The field polynomial used for GHASH limits most definitions to 128-bit block size. That does not mean you could not define it for other sizes – the proposal defined it for 64-bit as well (pdf, see Appendix A) even if NIST did not standardize that. However, defining it for arbitrary block sizes would be more difficult. You would need to define a ...

2

That might not be speed-efficient, but for educational purpose it is possible to implement the CTR internals manually, by using the ECB mode of CNG: Set the Algorithm mode: BCryptSetProperty(hAesAlg, BCRYPT_CHAINING_MODE, (PBYTE)BCRYPT_CHAIN_MODE_ECB, sizeof(BCRYPT_CHAIN_MODE_ECB), 0) Encrypt all blocks the IV with counter with the key hKey: ...

2

With concatenation the caller only has to ensure the nonce is unique. For example they can use a counter that increments for each message. Incrementing a counter for each message is convenient in many scenarios, including encrypted network transports like TLS. If you use xor or add nonce and counter you get overlaps, so a counter as nonce would be fatally ...

2

For any $k$-bit MAC, an attacker blindly guessing a tag has a one-in-$2^k$ chance of successfully forging a message. Thus, the expected number of attempts needed to forge a message by brute force is $2^{256}$ for a 32-byte tag, $2^{128}$ for a 16-byte tag, and $2^{64}$ for an 8-byte tag. In practice, attempting $2^{128}$ forgeries is far beyond the reach ...

2

According to Wikipedia, GCM is defined for block ciphers with a block size of 128 bits. So no, you can't use GCM with 3DES or DES, because of the 64-bit block size. You could use something similar to GCM, but it wouldn't be GCM.

2

TLS has different keys for the two different directions. That is, the server-to-client connection is encrypted with one set of keys, and the client-to-server connection is encrypted with another. Both sets of keys are derived at the same time, however they are distinct. Because the keys are distinct, using the same nonce isn't an issue. Technical point ...

2

Thanks @poncho for providing a correct answer. I investigated it deeply, viewing it as a linear algebra problem. Here's what I obtained: in $GF(2^n)$, the series of equations $r_i=a_i\times k$ can be written as $R = K \cdot A$ where: $A$ is a known $n \times n$ matrix, where each column is a bit representation of $n$, linearly independent, $a_i$ $R$ is a ...

2

Theoretically, there is no issue adding some kind of MAC on top of authenticated encryption's builtin. However, in practice there might be subtle flaws with composing the particular primitives you're using, or you may make an implementation flaw that renders them both vulnerable to a side-channel attack that didn't exist previously. Ultimately, it's best to ...

1

This sounds like Kerberos. ( https://en.wikipedia.org/wiki/Kerberos_%28protocol%29 ) In any case, you didn't mention, but it would seem quite important, how long are the generated auth tokens valid for, or how would you expire one. There is no such thing (IMHO) as permanent/indefinite authorization--if you believe otherwise, you should not be doing ...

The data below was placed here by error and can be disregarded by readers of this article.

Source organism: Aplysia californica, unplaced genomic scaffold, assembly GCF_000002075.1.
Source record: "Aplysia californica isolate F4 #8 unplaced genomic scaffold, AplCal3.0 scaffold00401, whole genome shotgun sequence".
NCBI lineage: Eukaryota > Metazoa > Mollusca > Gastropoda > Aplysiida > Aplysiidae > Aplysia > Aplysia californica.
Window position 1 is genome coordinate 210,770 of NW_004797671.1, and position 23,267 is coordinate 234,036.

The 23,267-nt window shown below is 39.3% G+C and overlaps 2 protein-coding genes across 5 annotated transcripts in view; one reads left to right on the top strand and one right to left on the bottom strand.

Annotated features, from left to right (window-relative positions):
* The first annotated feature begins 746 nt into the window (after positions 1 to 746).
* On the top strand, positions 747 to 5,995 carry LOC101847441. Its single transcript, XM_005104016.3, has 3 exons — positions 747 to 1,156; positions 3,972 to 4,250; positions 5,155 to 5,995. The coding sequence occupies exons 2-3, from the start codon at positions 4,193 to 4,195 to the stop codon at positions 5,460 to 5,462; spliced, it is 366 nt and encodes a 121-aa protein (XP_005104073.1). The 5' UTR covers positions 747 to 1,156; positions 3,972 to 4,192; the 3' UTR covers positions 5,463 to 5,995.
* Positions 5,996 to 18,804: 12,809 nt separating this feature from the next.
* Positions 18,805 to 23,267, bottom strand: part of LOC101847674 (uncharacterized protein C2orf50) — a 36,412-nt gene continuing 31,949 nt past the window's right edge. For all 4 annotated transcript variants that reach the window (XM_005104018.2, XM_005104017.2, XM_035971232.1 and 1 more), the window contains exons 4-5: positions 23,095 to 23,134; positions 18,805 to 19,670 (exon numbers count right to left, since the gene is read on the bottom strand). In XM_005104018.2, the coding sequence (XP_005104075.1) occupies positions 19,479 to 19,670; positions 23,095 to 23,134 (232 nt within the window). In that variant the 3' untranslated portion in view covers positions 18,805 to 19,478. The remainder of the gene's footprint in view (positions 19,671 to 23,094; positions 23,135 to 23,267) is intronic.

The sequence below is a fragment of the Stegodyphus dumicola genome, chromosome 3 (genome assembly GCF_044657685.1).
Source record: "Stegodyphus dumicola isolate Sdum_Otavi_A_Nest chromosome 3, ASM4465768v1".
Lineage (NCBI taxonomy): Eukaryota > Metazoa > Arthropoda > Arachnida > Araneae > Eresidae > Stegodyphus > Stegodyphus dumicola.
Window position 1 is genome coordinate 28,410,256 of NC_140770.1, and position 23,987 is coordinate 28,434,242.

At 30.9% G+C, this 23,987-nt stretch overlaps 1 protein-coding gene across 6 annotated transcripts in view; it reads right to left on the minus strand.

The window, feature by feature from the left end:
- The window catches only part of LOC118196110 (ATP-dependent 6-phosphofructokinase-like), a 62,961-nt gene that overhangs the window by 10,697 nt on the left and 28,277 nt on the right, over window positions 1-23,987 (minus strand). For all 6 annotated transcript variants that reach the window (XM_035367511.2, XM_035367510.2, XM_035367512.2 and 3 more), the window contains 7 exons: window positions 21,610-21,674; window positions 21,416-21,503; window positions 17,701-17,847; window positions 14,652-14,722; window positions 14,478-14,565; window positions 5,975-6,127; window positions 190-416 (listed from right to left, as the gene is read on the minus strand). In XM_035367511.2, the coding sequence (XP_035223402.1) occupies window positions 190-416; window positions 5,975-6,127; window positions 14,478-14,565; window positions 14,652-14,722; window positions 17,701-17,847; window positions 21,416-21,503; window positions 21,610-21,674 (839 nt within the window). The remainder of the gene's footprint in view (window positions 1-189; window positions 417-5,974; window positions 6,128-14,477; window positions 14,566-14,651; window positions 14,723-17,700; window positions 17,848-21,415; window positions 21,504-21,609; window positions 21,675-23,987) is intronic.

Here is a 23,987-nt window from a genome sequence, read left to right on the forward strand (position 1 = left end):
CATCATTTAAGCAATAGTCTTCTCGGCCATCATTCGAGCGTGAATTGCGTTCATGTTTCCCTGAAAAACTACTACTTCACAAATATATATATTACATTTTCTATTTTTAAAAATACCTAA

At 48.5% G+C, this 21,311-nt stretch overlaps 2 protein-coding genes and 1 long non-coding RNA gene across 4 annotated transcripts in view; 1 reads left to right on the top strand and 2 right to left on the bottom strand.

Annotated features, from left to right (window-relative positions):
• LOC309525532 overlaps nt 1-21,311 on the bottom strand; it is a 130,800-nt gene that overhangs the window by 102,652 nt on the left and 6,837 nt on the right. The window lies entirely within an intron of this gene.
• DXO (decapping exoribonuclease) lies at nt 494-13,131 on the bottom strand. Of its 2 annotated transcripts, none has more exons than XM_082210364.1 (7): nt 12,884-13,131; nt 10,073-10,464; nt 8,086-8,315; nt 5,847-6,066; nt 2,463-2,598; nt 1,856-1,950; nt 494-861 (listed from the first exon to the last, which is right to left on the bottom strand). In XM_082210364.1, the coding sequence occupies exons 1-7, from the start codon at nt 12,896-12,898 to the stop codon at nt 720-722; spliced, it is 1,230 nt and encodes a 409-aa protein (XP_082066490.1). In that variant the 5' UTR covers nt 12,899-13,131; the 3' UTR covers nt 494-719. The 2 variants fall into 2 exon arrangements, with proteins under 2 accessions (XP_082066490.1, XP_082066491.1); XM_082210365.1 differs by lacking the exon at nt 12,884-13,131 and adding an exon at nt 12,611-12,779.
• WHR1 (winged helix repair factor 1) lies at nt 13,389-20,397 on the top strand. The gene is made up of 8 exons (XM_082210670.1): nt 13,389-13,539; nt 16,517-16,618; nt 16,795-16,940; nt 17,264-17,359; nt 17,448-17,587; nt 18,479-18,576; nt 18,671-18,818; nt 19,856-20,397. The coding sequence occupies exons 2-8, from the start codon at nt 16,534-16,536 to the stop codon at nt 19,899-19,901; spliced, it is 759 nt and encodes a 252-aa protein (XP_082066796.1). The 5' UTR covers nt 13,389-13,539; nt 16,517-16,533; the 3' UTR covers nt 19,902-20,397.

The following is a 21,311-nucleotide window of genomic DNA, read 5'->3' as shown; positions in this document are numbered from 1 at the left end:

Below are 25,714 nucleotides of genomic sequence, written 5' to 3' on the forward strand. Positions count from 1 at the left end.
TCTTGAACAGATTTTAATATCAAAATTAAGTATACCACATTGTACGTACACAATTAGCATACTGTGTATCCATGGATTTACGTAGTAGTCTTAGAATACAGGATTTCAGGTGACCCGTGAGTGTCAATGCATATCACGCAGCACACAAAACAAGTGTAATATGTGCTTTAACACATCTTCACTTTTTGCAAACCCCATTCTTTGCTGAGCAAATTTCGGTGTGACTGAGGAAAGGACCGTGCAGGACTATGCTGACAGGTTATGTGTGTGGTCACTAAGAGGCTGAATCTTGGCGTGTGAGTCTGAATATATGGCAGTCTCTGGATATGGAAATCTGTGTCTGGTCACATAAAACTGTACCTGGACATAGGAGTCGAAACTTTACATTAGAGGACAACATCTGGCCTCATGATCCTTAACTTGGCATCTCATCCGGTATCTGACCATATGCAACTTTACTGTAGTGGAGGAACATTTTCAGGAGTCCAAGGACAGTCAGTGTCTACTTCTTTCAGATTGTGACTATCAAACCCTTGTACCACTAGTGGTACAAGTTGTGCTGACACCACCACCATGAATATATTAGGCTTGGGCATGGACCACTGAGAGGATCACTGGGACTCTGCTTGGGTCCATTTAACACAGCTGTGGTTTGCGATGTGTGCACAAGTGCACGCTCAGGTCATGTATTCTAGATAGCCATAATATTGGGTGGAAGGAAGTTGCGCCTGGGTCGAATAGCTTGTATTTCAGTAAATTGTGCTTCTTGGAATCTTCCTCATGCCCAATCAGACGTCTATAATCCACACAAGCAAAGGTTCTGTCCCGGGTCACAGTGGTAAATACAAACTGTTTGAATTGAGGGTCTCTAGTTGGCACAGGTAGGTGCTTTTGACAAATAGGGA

1

No, not as described in the question. Putting aside the block size confusion that Richie Frame mentions in a comment (AES block size is always 128), there is no advantage to encrypting a second half of an IV in GCM mode in particular, and rarely in other modes. In GCM mode the actual IV is used to derive a nonce for CTR mode encryption. By adding a block ...

1

The authentication tag in GCM is generated by XORing a block cipher output with the Galois field hash (and truncating it for shorter lengths). It is thus assumed to look PRF. So it is effectively just a random nonce that should not collide until a birthday bound of $2^{t/2}$. With a tag length of 96 or more bits, it should be secure. Shorter random IV ...

1

GCM is sometimes called a 1.5 pass AEAD cipher, where the CTR encryption counts for 1 and the GMAC counts for 0.5. So you would indeed expect it to be faster than encryption + CMAC and HMAC with regards to the amount of CPU instructions. That is: as long as the encryption is using AES for both solutions. GCM requires a 128 bit block cipher while CMAC and ...

1

Reusing an IV once opens you up to someone finding the XOR of those two plaintext, seriously compromising their confidentiality. Moreover, with GCM, a single IV reuse leaks significant information about the key used for authentication; if there are even a few pairs of reused IVs (not even one IV used many times; a few IVs each of which are used twice is ...

1

The ZFS file system uses AES in CCM or GCM modes. This works because in ZFS the data and file system metadata is encrypted but the block pointers are in the clear, the AuthTag (MAC) is stored in the block pointer. ZFS also has a SHA256 based merkle tree based on the block pointers that is used for data integrity for resilvering and navigation purposes. ...

1

GCM is a specific mode for block ciphers that combines CTR encryption mode and GMAC authentication. Since Salsa and ChaCha are already based on CTR mode internally, that would not be a relevant mode. However, there is no problem using GMAC. Salsa and ChaCha output larger blocks than GMAC accepts, so you would need to break them in the correct size chunks to ...